1. The Education Gradebook

New signs provide an education along the Weeki Wachee River

Local artist Christine Weeks painted the educational signs, including this one explaining the importance of eelgrass.
Local artist Christine Weeks painted the educational signs, including this one explaining the importance of eelgrass.
Published May 10, 2017

WEEKI WACHEE — As director of the Springs Coast Environmental Education Center, Cheryl Paradis has had a lot of experience with young, beginning kayakers.

When they are out on the Weeki Wachee River, students in their kayaks resemble the bumper cars at the fair, going every which way, paddles flailing.

A recent visit by West Hernando Middle School sixth-graders at the center even included a student who felt the need to roll off her kayak because she did not want to share it with an eight-legged stowaway. She really, really doesn't like spiders.

Paradis handles all of it. She sees the school district's second-, fourth-, fifth- and sixth-graders. The school district leases the center from Southwest Florida Water Management District at no cost. Swiftmud pays for student transportation to and from the center.

"We teach their mission statement," Paradis said. "We teach conservation preservation."

New this year for the benefit of her students and other river travelers are educational signs along the water, although the word "signs" doesn't really describe them well. They are more like small murals or big paintings.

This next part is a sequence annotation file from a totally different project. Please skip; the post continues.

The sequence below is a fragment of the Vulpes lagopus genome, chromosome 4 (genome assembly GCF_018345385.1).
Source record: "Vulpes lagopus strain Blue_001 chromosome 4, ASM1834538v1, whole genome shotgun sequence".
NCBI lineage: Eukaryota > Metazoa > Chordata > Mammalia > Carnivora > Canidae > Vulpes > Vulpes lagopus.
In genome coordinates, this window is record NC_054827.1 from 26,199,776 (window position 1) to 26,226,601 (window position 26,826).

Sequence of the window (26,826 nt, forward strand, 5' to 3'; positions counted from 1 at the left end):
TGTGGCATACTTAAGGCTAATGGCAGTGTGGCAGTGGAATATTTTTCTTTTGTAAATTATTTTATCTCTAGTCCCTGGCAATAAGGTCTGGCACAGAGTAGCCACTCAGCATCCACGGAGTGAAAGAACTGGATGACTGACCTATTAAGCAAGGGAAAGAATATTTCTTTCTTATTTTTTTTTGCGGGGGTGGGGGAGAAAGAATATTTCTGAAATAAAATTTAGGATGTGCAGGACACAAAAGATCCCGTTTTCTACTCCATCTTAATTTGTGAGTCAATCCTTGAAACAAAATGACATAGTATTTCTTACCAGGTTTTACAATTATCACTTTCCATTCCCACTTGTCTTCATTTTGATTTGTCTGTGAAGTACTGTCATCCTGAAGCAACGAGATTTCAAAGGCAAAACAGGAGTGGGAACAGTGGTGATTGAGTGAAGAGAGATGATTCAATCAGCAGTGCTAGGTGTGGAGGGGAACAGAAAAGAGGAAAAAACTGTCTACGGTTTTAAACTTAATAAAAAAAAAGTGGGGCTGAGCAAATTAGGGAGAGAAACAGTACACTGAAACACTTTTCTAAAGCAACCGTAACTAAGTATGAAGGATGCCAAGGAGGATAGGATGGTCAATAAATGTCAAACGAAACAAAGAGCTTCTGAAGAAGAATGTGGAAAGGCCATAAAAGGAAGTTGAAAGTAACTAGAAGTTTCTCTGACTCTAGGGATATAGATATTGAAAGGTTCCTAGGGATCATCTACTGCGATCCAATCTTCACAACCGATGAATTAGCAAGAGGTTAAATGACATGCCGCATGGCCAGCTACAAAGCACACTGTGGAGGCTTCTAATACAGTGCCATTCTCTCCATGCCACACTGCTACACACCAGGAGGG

"We see them when we're kayaking," Paradis said, but they are there for the public, too.

They were painted by local artist Christine Weeks.

"They were paid for by a Hernando County commissioners' grant," Paradis said.

Alys Brockway of Hernando County Utilities distributes grants from the County Commission and educates the public about water, Paradis explained.

Before turning her students loose on the river, Paradis meets with them, describes where they are going, what they will see and safety, including what to do if they should overturn or somehow find themselves out of their kayaks.

Her advice: "Stand up."

The river is shallow, and students can just stand upright. They wear life jackets, too.

She tells them to look for damsel­flies, water striders and snail eggs. They looked for eelgrass, a favorite manatee food, which is being planted while the invader alga Lyngbya is being removed on the river.

Jasmine Gibson, 12, paid attention to at least one of the new signs.

"I learned about eelgrass and what manatees eat," she said.

"I saw a sign about Lyngbya," said Sophia Bennett, 12. "It's like algae that floats on the water. I learned that while it's on the water, it's blocking out the sun from the eelgrass."

Nicole Dennis, had literal contact with a sign, one that perhaps suggested why she made contact with it.

"I ran into a sign that said, 'Current is 5 mph,' " she said.

Jim and Connie Gillette were kayakers who managed to wander into area with the sixth-graders. They winter in Spring Hill and summer in Michigan. They also learned from the new signs.

"This is eelgrass," Jim Gillette said. "And it's good for the manatees," his wife added.

And it adds to "stabilization of the river," Jim said.

Paradis is on the river a lot. She sees what her students are doing, but also observes the adults. And she sees how they observe the new signs.

"They'll do it all day long," she said. "All day long."